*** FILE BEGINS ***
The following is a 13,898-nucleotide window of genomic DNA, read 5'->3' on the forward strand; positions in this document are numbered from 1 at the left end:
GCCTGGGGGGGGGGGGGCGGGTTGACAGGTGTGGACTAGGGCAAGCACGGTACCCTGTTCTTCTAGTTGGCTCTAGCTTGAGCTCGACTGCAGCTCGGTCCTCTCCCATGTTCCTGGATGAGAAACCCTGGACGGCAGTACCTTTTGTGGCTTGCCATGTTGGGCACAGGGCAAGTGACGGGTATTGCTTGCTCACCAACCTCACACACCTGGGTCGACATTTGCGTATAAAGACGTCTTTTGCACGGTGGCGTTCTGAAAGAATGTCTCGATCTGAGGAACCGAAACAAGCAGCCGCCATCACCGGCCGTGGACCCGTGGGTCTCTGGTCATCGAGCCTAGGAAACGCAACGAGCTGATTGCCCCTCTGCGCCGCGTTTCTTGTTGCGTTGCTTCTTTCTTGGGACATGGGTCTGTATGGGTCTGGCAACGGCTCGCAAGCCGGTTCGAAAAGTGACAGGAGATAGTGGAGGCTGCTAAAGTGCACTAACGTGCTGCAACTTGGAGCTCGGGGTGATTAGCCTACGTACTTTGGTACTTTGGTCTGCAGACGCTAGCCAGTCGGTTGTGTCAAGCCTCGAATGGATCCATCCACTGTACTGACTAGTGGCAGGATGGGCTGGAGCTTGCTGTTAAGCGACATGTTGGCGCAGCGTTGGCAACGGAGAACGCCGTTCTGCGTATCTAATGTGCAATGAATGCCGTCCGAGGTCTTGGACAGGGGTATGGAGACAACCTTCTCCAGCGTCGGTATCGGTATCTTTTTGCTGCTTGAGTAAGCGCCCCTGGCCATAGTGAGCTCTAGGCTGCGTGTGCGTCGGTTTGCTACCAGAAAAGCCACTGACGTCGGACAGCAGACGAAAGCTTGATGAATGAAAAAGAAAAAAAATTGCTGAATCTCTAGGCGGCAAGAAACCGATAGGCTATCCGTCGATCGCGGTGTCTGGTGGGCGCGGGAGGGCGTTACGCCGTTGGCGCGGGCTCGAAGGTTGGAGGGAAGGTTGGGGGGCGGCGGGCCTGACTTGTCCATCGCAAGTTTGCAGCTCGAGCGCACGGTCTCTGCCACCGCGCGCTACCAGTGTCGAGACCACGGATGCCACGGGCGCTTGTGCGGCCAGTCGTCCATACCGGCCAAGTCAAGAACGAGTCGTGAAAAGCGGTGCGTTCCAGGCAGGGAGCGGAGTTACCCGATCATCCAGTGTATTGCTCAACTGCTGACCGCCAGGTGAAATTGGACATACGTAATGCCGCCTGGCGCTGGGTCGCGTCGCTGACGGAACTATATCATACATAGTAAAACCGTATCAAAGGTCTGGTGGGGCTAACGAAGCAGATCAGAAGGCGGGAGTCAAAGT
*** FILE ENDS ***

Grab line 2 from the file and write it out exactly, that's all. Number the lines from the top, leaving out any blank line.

GCCTGGGGGGGGGGGGGCGGGTTGACAGGTGTGGACTAGGGCAAGCACGGTACCCTGTTCTTCTAGTTGGCTCTAGCTTGAGCTCGACTGCAGCTCGGTCCTCTCCCATGTTCCTGGATGAGAAACCCTGGACGGCAGTACCTTTTGTGGCTTGCCATGTTGGGCACAGGGCAAGTGACGGGTATTGCTTGCTCACCAACCTCACACACCTGGGTCGACATTTGCGTATAAAGACGTCTTTTGCACGGTGGCGTTCTGAAAGAATGTCTCGATCTGAGGAACCGAAACAAGCAGCCGCCATCACCGGCCGTGGACCCGTGGGTCTCTGGTCATCGAGCCTAGGAAACGCAACGAGCTGATTGCCCCTCTGCGCCGCGTTTCTTGTTGCGTTGCTTCTTTCTTGGGACATGGGTCTGTATGGGTCTGGCAACGGCTCGCAAGCCGGTTCGAAAAGTGACAGGAGATAGTGGAGGCTGCTAAAGTGCACTAACGTGCTGCAACTTGGAGCTCGGGGTGATTAGCCTACGTACTTTGGTACTTTGGTCTGCAGACGCTAGCCAGTCGGTTGTGTCAAGCCTCGAATGGATCCATCCACTGTACTGACTAGTGGCAGGATGGGCTGGAGCTTGCTGTTAAGCGACATGTTGGCGCAGCGTTGGCAACGGAGAACGCCGTTCTGCGTATCTAATGTGCAATGAATGCCGTCCGAGGTCTTGGACAGGGGTATGGAGACAACCTTCTCCAGCGTCGGTATCGGTATCTTTTTGCTGCTTGAGTAAGCGCCCCTGGCCATAGTGAGCTCTAGGCTGCGTGTGCGTCGGTTTGCTACCAGAAAAGCCACTGACGTCGGACAGCAGACGAAAGCTTGATGAATGAAAAAGAAAAAAAATTGCTGAATCTCTAGGCGGCAAGAAACCGATAGGCTATCCGTCGATCGCGGTGTCTGGTGGGCGCGGGAGGGCGTTACGCCGTTGGCGCGGGCTCGAAGGTTGGAGGGAAGGTTGGGGGGCGGCGGGCCTGACTTGTCCATCGCAAGTTTGCAGCTCGAGCGCACGGTCTCTGCCACCGCGCGCTACCAGTGTCGAGACCACGGATGCCACGGGCGCTTGTGCGGCCAGTCGTCCATACCGGCCAAGTCAAGAACGAGTCGTGAAAAGCGGTGCGTTCCAGGCAGGGAGCGGAGTTACCCGATCATCCAGTGTATTGCTCAACTGCTGACCGCCAGGTGAAATTGGACATACGTAATGCCGCCTGGCGCTGGGTCGCGTCGCTGACGGAACTATATCATACATAGTAAAACCGTATCAAAGGTCTGGTGGGGCTAACGAAGCAGATCAGAAGGCGGGAGTCAAAGT